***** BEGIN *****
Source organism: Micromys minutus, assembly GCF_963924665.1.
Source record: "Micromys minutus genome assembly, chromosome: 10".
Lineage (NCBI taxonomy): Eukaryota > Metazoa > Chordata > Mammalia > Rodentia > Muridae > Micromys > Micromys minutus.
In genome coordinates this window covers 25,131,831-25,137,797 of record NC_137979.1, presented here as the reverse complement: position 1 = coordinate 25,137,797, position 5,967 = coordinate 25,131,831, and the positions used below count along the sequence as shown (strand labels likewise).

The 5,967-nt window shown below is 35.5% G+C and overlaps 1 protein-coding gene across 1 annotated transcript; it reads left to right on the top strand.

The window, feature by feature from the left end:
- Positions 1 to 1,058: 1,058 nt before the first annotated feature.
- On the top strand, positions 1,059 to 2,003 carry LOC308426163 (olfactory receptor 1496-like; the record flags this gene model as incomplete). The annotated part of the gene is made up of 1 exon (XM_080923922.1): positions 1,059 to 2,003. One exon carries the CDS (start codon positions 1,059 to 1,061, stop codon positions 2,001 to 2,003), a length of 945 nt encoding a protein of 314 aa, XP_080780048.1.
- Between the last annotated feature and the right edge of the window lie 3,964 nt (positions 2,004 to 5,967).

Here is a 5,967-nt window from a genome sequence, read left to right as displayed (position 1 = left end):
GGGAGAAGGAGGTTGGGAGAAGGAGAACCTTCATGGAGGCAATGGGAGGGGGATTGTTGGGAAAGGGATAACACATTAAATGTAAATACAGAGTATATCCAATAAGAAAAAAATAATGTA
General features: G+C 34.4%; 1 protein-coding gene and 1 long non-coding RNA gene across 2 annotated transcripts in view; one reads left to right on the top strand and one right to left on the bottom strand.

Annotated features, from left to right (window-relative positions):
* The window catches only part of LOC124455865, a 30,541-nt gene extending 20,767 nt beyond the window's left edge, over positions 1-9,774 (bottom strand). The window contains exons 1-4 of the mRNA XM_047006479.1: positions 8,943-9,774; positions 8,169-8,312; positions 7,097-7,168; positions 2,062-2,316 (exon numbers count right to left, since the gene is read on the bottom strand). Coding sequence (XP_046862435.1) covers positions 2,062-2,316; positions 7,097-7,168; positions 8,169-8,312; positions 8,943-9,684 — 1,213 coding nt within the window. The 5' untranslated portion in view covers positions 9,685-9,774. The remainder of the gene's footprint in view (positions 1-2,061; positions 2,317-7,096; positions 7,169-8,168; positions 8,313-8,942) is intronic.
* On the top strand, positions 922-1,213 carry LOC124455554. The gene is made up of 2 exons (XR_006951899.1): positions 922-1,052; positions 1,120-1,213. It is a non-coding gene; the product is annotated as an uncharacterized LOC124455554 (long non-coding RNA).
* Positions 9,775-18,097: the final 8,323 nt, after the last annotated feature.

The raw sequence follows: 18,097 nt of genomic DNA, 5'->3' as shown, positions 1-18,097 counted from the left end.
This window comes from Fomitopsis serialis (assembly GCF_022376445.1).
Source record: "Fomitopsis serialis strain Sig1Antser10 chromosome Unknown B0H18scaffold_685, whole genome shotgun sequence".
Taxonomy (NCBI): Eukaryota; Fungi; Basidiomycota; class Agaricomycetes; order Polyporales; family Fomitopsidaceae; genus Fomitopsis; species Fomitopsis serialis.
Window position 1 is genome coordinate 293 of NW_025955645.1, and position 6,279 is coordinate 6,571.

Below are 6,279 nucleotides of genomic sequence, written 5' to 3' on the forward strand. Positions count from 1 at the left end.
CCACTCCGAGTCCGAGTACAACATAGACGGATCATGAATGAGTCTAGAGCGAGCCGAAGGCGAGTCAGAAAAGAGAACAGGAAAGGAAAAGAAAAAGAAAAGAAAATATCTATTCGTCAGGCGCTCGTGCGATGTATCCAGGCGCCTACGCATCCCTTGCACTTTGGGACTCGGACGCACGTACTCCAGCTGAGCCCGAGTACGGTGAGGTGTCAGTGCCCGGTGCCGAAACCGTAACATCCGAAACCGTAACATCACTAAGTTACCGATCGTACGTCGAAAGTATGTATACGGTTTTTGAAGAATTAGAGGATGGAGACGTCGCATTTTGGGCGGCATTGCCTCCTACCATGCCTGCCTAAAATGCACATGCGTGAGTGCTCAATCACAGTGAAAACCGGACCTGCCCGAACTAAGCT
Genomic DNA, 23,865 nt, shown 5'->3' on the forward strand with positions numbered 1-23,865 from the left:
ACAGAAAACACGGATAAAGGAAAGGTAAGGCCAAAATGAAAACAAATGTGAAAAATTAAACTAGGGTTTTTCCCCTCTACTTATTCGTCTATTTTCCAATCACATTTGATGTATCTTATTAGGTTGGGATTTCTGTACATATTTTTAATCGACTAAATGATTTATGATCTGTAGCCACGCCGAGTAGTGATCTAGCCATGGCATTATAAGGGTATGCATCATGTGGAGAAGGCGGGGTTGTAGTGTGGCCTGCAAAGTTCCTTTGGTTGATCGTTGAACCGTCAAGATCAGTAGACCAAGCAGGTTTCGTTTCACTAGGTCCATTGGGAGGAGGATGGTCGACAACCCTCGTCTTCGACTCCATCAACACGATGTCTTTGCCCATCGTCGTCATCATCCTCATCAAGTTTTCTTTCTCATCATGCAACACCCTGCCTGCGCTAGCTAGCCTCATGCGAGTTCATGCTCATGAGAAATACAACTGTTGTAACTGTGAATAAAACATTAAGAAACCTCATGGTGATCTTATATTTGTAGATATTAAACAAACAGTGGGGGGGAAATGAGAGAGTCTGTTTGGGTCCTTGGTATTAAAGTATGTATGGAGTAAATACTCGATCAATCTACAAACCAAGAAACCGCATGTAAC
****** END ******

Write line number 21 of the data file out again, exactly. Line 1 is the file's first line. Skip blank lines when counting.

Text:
Window position 1 is genome coordinate 293 of NW_025955645.1, and position 6,279 is coordinate 6,571.